International Criminal Justice Review

Sage Publications, Inc.
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Latest documents

  • Book Review: The investigator: Demons of the Balkan War by V. Dzuro
  • Mediating Violence in Jamaica Through a Gang Truce

    The article examines a gang-related peace initiative instituted in Greater August Town, Jamaica. Our objective was to understand the negotiation processes and determine whether the gang truce resulted in the desired outcome: a reduction in homicide. Bivariate analyses showed a significant decline in homicides immediately following the truce. Upon closer examination, however, comparing change in the target area to the balance areas in Jamaica and accounting for temporal trends, we found that the decline in homicide was part of a larger nationwide decline in violence and that the gang truce was not responsible for the decline. The only significant effect was the possibility that homicides were displaced outside the target area for a brief period of time.

  • Motives of Knife-Carrying among the Youth in Azerbaijan: In-Depth Interviews Among 27 Experts and 5 Knife-Carriers

    Drawing on in-depth interviews with psychologists, criminologists, and sociologists (n = 27), as well as five adolescents (aged between 15 and 17 years) with a history of knife-carrying in Azerbaijan, this study attempts to explore the motives for knife-carrying among the male youth. Using a phenomenological approach, the interviews found a set of mixed and interrelated factors as the key motivators of carrying a knife among male youth. The answers provided by members of both samples generally overlap, but each provides some unique insights as well. Experts argue that young men tend to suffer from poor socialization and fail academically, which forces them to seek companionship, status, and identity elsewhere. In such circumstances, adolescents become likely to fall under the influence of their peers, as well as the criminal world whose figures are widely popular in the country. Since knife-carrying provides a sense of power and self-esteem, as well as constitutes a core attribute of notorious criminal figures, it becomes attractive to the youth. Male interviewees with a history of knife-carrying, all with irregular class attendance and part of “circles” (deviant peer groups), were attracted to sharp objects (a) by their ability to project power to others around them, such as so-called “predators” and (b) rule of the circles. The desire to exercise informal control over an area (school or neighborhood) and emulate thieves-in-law was particularly critical in shaping adolescents’ decision to carry knives and five-knuckle. The findings not only largely confirm the results reported by the Western studies, but also advance our understanding of youth's inclination towards knife-carrying in a nonwestern society.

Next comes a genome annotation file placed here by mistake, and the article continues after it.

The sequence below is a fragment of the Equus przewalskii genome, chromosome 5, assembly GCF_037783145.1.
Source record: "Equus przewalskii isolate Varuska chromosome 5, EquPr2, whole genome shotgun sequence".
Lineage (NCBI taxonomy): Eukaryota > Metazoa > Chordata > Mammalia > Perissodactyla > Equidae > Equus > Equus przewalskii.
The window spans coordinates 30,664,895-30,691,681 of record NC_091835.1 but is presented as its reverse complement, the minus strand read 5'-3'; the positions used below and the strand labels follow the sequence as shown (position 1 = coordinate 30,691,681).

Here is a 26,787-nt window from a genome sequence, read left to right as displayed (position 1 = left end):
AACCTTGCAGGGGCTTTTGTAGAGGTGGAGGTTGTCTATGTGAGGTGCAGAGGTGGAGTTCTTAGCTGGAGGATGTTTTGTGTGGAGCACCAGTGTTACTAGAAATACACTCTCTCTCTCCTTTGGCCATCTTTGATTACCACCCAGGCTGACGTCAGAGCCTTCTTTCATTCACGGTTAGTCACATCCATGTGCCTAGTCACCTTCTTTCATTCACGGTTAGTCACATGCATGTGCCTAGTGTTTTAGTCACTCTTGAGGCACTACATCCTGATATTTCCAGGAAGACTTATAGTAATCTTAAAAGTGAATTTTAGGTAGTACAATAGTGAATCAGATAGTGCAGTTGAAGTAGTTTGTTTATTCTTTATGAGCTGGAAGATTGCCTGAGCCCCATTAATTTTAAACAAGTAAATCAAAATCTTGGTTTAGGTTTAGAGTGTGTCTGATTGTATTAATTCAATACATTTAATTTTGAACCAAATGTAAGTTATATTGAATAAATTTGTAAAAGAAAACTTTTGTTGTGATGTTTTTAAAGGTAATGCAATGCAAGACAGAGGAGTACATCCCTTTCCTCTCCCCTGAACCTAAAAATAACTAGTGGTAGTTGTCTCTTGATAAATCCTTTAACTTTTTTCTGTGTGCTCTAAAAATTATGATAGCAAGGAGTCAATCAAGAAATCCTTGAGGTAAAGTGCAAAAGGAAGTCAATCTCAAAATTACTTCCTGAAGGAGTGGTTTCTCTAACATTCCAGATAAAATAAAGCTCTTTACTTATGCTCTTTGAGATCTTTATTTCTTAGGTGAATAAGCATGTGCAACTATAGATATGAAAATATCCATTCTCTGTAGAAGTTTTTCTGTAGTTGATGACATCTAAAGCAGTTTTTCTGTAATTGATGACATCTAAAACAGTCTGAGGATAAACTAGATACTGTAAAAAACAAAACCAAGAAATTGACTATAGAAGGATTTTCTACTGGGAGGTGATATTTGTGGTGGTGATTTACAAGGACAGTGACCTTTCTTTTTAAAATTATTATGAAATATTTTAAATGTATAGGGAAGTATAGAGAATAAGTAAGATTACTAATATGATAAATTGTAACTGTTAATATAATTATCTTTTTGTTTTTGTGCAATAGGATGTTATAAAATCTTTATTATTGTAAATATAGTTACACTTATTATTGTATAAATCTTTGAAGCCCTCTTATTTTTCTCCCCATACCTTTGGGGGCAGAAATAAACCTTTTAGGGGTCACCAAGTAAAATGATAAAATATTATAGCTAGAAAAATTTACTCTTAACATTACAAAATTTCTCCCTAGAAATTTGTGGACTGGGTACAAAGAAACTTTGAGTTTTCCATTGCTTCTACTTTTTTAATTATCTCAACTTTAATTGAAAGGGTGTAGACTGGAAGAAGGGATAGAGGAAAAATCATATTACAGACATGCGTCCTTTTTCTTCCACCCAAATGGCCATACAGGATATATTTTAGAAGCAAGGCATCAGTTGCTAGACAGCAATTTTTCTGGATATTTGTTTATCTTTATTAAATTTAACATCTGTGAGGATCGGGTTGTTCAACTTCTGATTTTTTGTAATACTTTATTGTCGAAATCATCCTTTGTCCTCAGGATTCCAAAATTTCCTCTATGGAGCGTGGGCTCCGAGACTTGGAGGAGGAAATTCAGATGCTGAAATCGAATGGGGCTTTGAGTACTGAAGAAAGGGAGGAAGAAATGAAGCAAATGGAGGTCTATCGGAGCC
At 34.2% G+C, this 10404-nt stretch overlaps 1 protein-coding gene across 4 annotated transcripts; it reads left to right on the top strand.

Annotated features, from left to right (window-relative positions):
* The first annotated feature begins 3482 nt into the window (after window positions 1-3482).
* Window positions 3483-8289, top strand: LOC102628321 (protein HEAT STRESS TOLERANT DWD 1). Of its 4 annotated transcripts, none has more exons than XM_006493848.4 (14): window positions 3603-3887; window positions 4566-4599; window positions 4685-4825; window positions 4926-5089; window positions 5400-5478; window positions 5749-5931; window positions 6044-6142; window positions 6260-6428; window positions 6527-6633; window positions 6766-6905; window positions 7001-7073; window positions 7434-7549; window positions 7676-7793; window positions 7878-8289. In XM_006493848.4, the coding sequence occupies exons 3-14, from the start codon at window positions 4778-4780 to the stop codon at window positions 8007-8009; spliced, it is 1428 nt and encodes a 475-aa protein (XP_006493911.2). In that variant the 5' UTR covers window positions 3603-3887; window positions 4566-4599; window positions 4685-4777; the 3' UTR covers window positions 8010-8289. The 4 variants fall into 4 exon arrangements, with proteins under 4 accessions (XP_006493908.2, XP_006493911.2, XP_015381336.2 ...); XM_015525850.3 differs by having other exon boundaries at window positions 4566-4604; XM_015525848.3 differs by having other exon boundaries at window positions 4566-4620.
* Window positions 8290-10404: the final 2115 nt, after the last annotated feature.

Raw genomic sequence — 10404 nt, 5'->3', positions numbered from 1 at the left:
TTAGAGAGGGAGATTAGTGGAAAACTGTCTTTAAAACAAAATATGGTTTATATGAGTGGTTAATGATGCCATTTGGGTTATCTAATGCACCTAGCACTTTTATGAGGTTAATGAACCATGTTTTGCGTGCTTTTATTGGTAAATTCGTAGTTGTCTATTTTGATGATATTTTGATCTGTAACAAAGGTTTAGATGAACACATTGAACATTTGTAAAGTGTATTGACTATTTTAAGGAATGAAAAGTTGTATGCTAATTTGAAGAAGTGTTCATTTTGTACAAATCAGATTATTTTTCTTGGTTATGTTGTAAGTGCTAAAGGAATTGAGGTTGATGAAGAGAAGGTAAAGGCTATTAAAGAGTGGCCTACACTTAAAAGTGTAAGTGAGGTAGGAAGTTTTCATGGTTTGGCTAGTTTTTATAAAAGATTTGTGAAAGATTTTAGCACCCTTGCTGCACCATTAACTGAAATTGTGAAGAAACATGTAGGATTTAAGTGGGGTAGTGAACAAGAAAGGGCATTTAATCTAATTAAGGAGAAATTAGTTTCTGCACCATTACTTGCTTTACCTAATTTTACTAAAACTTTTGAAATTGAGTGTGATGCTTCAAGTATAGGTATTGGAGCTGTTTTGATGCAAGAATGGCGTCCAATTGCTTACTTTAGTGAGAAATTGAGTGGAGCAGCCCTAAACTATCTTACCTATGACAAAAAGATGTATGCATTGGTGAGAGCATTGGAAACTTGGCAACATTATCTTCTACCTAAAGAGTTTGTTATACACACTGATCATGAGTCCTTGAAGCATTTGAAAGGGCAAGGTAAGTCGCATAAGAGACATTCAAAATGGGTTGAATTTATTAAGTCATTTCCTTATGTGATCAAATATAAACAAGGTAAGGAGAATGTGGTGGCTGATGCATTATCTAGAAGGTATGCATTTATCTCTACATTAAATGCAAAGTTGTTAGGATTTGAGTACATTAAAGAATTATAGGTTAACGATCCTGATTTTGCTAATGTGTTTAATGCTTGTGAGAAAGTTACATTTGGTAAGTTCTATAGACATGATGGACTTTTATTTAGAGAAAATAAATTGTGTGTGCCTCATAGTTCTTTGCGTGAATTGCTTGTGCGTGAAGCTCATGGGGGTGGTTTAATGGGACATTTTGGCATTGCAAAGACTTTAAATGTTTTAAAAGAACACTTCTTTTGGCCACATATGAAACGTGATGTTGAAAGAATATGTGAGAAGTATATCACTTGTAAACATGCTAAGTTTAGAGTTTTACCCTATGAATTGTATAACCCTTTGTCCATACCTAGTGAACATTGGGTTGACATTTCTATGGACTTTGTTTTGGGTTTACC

• Book Review: Reconstructing rights: Courts, parties, and equality rights in India, South Africa, and the United States by S. Stohler
  • Book Review: The Tokyo trial, justice, and the postwar international order by A. Babovic
  • Quantifying Marginality Across the Globe: An Empirical Assessment of Vigil’s Multiple Marginality Model in Predicting Gang Involvement

    Vigil’s multiple marginality (MM) model of gang formation has resulted in hypotheses about why minority youth join gangs, and how these processes play out at multiple levels of analysis and across contexts. However, with a few exceptions, this framework has rarely been tested quantitatively, and especially in countries outside of North America. The current study assesses the MM model using data from the Second International Self-Report Delinquency Study and aggregate country-level data. Results from multilevel analyses reveal some support for the framework, in that at least one measure of each component of the MM model was found to be a significant predictor of gang membership. Controlling for individual and country variables, measures of street socialization exhibited the strongest effects on gang involvement. Yet not all proposed factors were significant predictors across all models. Longitudinal data are necessary to fully support the dynamics of the MM model.